Long shifts and little time off have always been associated with healthcare professions — specifically physician training. For many new medical practitioners, sleepless nights and holidays on-the-clock feel like a right-of-passage.
In recent years, healthcare organizations have taken a closer look at doctor schedules with some even enforcing hour restrictions. And while there’s no doubt working shorter shifts can help stave burnout and improve work-life balance, many wonder if capping residency work hours improves patient outcomes?
Not necessarily, according to a new study published in The BMJ.
Here’s an overview of the findings and insight into why many physicians don’t support fewer hours.
How Work Hours Impact Quality and Cost of Care
After mounting concerns over patient safety, the Accreditation Council for Graduate Medical Education (ACGME) implemented duty hour restrictions. The 2003 regulations limited residents to an 80-hour work week and maximum 30-hour shifts. In 2011, first-year residents were further limited to working no more than 16 consecutive work hours at a time.
To determine whether these restrictions affected patient outcomes and cost of care, the 2019 study compared outcomes of patients treated by first-year internists exposed to the work hour reforms with those with partial to no exposure to those changes. They also included a control group of doctors who completed their residency 10 years prior with no restrictions.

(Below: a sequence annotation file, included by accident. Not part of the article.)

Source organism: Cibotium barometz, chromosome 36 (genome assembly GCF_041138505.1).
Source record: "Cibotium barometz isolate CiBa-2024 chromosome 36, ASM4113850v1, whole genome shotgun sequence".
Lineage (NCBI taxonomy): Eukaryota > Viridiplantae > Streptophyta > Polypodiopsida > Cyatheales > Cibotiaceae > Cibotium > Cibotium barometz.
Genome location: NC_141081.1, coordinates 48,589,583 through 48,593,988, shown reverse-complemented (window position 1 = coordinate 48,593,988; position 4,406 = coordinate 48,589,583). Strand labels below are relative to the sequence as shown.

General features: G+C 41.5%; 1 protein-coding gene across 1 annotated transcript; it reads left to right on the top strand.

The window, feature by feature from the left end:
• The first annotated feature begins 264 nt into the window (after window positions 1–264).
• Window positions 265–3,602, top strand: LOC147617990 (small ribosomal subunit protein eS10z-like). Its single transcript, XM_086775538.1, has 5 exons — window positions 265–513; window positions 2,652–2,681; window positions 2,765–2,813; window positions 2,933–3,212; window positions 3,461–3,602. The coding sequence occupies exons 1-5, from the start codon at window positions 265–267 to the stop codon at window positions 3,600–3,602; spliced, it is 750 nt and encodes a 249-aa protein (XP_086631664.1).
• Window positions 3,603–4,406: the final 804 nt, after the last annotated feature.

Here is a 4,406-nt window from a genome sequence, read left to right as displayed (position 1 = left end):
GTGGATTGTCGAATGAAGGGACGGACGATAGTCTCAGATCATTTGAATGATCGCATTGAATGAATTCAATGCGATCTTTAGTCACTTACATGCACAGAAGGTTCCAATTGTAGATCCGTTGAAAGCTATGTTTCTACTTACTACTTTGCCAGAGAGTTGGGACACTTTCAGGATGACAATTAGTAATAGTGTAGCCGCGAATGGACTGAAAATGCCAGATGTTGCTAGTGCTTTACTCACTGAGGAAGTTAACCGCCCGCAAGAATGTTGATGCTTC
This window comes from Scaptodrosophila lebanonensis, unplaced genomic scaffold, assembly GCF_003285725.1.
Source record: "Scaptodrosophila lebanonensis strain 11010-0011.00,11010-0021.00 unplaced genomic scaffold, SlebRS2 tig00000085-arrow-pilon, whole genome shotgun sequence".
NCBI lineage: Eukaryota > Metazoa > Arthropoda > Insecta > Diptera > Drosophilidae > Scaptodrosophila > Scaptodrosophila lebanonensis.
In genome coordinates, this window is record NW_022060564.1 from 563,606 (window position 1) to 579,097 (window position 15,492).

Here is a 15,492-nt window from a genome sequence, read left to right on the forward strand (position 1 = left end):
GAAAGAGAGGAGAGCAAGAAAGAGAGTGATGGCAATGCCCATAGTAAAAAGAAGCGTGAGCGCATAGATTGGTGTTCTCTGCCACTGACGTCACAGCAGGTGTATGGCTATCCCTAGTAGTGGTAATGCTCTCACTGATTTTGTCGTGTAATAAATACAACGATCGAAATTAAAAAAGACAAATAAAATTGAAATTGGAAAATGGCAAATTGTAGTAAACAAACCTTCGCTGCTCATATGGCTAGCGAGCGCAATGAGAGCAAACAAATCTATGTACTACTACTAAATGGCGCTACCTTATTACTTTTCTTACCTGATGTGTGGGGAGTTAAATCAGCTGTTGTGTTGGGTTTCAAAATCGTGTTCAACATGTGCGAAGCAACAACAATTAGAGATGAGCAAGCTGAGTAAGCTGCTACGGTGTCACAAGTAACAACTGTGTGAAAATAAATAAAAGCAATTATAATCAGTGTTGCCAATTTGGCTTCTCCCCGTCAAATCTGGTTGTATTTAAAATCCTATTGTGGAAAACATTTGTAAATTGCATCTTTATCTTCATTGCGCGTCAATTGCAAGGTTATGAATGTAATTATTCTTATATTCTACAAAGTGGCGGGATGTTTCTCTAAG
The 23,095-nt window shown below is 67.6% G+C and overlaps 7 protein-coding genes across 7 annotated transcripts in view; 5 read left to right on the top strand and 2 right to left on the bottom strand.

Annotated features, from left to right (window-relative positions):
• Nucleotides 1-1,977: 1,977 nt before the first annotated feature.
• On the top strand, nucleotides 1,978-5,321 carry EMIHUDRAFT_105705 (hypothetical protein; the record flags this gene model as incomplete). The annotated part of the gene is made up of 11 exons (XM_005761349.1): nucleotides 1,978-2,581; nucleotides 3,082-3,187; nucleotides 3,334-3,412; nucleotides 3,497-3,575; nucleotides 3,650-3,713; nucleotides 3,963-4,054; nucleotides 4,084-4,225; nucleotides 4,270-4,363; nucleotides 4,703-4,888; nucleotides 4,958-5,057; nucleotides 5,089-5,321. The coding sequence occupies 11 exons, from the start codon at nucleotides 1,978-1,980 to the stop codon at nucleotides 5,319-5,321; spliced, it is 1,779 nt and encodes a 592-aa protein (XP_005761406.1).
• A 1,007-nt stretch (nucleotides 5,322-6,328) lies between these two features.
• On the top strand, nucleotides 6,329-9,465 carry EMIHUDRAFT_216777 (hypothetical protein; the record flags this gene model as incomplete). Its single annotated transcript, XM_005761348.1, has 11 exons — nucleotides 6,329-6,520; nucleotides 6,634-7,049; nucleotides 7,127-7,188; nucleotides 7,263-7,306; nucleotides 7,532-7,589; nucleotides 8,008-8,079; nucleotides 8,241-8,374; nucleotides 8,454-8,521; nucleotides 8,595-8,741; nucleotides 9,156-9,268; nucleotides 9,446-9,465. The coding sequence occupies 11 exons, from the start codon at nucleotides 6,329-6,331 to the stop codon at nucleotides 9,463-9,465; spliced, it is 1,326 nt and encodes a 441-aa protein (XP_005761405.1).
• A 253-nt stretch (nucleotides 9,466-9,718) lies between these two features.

According to the published findings, “Exposure of physicians to work hour reforms during their residency was not associated with statistically significant differences in 30-day mortality, 30-day readmissions, or inpatient spending.” In other words, according to this study, hour restrictions have little-to-no effect on patient outcomes or costs of care.
Doctors Don’t Always Support Fewer Hours
While medical students might appreciate the ACGME’s restrictions, many doctors believe the reduction in hours could negatively impact patient care.
“For many doctors, the 2003 reforms raised concerns that the quality of medical training would be diminished by a shift-work mentality, an erosion of professionalism and an inability of doctors-in-training to witness firsthand the hour-by-hour progression of a critical illness,” writes Anupam B. Jena, MD, PhD, in an article for the Harvard Business Review. “All of which may lead doctors to have less experience on which to base future treatment decisions and insufficiently prepare them for the long hours and patient commitments required in real-life practice.”
In other words, if residents aren’t exposed to as many cases as their predecessors, does that also mean they’re not getting the training and experience they need?
According to the study published by The BMJ, an 80-hour workweek is sufficient, and any hours beyond that limit doesn’t translate into better patient outcomes. In fact, the extra hours may do nothing more than further fatigue doctors and lead them to develop their own health problems over time.
So while long hours will likely always remain a hallmark of the profession, 80-hour-weeks seems an effective limit.